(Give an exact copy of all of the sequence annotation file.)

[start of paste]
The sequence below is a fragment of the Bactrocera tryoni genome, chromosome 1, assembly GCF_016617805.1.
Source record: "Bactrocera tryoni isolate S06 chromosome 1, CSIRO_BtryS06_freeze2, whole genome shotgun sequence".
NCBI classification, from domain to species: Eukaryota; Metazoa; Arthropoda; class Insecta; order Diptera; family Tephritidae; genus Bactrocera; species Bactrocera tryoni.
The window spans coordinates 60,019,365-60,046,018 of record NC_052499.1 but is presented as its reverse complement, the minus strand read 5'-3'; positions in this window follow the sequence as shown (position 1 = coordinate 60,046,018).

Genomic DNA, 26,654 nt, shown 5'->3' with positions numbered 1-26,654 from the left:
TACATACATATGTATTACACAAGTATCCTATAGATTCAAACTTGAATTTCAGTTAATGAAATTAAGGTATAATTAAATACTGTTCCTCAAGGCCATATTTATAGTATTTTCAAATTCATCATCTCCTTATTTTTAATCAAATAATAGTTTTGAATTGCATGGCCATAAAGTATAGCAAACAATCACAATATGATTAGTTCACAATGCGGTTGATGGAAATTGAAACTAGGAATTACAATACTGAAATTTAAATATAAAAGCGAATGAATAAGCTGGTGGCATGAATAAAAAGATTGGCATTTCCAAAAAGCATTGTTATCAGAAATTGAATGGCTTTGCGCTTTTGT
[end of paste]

The sequence below is a fragment of the Bactrocera tryoni genome, chromosome 1, assembly GCF_016617805.1.
Source record: "Bactrocera tryoni isolate S06 chromosome 1, CSIRO_BtryS06_freeze2, whole genome shotgun sequence".
NCBI classification, from domain to species: Eukaryota; Metazoa; Arthropoda; class Insecta; order Diptera; family Tephritidae; genus Bactrocera; species Bactrocera tryoni.
The window spans coordinates 60,019,365-60,046,018 of record NC_052499.1 but is presented as its reverse complement, the minus strand read 5'-3'; positions in this window follow the sequence as shown (position 1 = coordinate 60,046,018).

Genomic DNA, 26,654 nt, shown 5'->3' with positions numbered 1-26,654 from the left:
TACATACATATGTATTACACAAGTATCCTATAGATTCAAACTTGAATTTCAGTTAATGAAATTAAGGTATAATTAAATACTGTTCCTCAAGGCCATATTTATAGTATTTTCAAATTCATCATCTCCTTATTTTTAATCAAATAATAGTTTTGAATTGCATGGCCATAAAGTATAGCAAACAATCACAATATGATTAGTTCACAATGCGGTTGATGGAAATTGAAACTAGGAATTACAATACTGAAATTTAAATATAAAAGCGAATGAATAAGCTGGTGGCATGAATAAAAAGATTGGCATTTCCAAAAAGCATTGTTATCAGAAATTGAATGGCTTTGCGCTTTTGT